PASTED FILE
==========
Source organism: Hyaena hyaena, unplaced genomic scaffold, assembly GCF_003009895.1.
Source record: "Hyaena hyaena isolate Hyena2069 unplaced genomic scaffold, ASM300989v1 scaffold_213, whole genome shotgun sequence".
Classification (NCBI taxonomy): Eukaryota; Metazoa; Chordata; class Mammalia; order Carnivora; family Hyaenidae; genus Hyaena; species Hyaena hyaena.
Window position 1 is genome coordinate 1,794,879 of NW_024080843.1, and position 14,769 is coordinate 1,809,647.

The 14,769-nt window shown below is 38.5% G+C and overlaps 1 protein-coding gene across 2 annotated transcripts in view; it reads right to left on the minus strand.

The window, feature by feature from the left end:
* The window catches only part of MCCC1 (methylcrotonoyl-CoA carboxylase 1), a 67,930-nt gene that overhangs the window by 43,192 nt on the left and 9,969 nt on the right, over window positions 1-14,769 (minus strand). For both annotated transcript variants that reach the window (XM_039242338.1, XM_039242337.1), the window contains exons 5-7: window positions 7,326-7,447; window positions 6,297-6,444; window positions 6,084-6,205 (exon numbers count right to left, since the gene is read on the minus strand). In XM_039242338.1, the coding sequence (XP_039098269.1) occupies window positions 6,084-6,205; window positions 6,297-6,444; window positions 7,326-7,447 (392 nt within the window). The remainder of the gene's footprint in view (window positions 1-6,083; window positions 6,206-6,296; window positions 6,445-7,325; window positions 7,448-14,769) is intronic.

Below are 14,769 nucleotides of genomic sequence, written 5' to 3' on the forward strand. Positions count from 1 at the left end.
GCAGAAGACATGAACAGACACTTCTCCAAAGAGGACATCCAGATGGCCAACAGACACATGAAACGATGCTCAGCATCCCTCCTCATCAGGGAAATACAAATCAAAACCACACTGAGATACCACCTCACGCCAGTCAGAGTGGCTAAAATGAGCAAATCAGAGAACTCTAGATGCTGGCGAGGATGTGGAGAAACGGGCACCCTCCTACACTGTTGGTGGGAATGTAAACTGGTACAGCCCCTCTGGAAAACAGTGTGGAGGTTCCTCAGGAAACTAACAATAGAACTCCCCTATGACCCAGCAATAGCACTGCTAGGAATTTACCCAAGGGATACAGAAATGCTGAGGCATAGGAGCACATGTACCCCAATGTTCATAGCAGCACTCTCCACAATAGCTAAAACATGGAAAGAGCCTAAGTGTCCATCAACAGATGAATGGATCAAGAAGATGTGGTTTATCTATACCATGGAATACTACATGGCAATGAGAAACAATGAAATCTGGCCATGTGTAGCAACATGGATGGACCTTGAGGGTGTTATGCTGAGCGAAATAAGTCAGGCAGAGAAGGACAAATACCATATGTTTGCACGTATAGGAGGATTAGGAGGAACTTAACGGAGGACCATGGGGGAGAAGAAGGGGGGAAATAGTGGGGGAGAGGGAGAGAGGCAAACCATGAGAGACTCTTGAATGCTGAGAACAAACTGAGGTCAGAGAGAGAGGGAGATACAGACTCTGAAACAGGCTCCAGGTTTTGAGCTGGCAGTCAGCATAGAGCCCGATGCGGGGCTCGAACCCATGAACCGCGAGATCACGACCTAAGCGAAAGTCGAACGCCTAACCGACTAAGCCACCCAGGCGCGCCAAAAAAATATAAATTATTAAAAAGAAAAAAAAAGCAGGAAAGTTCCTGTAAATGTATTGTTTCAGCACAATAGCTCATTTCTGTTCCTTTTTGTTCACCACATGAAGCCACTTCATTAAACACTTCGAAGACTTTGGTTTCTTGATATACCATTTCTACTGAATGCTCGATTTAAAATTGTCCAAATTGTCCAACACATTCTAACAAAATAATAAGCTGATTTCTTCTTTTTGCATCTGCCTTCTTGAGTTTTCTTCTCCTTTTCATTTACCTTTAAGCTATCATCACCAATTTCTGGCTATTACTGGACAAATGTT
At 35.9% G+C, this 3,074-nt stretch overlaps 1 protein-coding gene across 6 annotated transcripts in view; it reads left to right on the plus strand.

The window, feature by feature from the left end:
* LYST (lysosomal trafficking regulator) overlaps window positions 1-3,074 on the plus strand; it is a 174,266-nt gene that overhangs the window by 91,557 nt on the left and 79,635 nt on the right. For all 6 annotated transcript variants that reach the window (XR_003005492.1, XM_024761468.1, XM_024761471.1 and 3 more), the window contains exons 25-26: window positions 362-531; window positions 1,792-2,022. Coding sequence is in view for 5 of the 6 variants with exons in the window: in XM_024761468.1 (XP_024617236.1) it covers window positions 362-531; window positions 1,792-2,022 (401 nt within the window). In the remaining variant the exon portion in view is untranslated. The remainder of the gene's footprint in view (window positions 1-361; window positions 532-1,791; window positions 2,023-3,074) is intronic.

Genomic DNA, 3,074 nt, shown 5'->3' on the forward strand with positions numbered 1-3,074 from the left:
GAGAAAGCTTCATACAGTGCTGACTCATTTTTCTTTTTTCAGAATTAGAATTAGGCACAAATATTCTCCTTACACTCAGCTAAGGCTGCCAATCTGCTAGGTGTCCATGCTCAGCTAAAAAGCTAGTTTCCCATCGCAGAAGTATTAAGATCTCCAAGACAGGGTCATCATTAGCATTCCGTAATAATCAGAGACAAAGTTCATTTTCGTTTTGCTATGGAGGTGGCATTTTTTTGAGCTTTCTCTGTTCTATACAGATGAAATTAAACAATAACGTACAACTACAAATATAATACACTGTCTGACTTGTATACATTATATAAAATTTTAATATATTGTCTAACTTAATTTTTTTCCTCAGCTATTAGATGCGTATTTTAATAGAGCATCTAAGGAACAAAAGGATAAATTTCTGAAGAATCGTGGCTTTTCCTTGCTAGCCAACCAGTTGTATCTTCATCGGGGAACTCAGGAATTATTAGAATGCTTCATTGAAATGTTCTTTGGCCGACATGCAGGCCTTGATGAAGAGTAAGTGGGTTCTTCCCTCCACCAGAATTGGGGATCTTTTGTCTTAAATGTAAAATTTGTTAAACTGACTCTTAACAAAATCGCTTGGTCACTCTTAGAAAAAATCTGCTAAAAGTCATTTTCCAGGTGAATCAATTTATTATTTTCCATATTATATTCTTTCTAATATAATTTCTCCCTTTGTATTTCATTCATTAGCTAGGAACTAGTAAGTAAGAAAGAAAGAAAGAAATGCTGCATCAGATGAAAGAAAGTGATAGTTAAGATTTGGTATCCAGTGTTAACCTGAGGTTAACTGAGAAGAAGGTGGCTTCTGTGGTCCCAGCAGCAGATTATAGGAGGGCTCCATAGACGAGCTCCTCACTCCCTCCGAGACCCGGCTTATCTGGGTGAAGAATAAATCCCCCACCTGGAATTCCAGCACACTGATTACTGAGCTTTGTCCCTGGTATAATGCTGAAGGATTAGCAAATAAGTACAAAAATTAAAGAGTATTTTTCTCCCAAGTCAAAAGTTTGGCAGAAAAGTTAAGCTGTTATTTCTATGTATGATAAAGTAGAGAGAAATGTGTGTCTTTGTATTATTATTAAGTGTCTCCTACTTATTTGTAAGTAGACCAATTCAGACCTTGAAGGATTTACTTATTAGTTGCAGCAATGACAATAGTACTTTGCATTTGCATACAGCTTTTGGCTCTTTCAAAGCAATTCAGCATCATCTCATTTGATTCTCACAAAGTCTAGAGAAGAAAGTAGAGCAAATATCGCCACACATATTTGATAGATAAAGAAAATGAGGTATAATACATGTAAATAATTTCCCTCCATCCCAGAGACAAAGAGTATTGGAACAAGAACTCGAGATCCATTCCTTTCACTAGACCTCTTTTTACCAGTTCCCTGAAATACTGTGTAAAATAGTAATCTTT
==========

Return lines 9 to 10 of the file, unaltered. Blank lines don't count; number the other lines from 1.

GCAGAAGACATGAACAGACACTTCTCCAAAGAGGACATCCAGATGGCCAACAGACACATGAAACGATGCTCAGCATCCCTCCTCATCAGGGAAATACAAATCAAAACCACACTGAGATACCACCTCACGCCAGTCAGAGTGGCTAAAATGAGCAAATCAGAGAACTCTAGATGCTGGCGAGGATGTGGAGAAACGGGCACCCTCCTACACTGTTGGTGGGAATGTAAACTGGTACAGCCCCTCTGGAAAACAGTGTGGAGGTTCCTCAGGAAACTAACAATAGAACTCCCCTATGACCCAGCAATAGCACTGCTAGGAATTTACCCAAGGGATACAGAAATGCTGAGGCATAGGAGCACATGTACCCCAATGTTCATAGCAGCACTCTCCACAATAGCTAAAACATGGAAAGAGCCTAAGTGTCCATCAACAGATGAATGGATCAAGAAGATGTGGTTTATCTATACCATGGAATACTACATGGCAATGAGAAACAATGAAATCTGGCCATGTGTAGCAACATGGATGGACCTTGAGGGTGTTATGCTGAGCGAAATAAGTCAGGCAGAGAAGGACAAATACCATATGTTTGCACGTATAGGAGGATTAGGAGGAACTTAACGGAGGACCATGGGGGAGAAGAAGGGGGGAAATAGTGGGGGAGAGGGAGAGAGGCAAACCATGAGAGACTCTTGAATGCTGAGAACAAACTGAGGTCAGAGAGAGAGGGAGATACAGACTCTGAAACAGGCTCCAGGTTTTGAGCTGGCAGTCAGCATAGAGCCCGATGCGGGGCTCGAACCCATGAACCGCGAGATCACGACCTAAGCGAAAGTCGAACGCCTAACCGACTAAGCCACCCAGGCGCGCCAAAAAAATATAAATTATTAAAAAGAAAAAAAAAGCAGGAAAGTTCCTGTAAATGTATTGTTTCAGCACAATAGCTCATTTCTGTTCCTTTTTGTTCACCACATGAAGCCACTTCATTAAACACTTCGAAGACTTTGGTTTCTTGATATACCATTTCTACTGAATGCTCGATTTAAAATTGTCCAAATTGTCCAACACATTCTAACAAAATAATAAGCTGATTTCTTCTTTTTGCATCTGCCTTCTTGAGTTTTCTTCTCCTTTTCATTTACCTTTAAGCTATCATCACCAATTTCTGGCTATTACTGGACAAATGTT
At 35.9% G+C, this 3,074-nt stretch overlaps 1 protein-coding gene across 6 annotated transcripts in view; it reads left to right on the plus strand.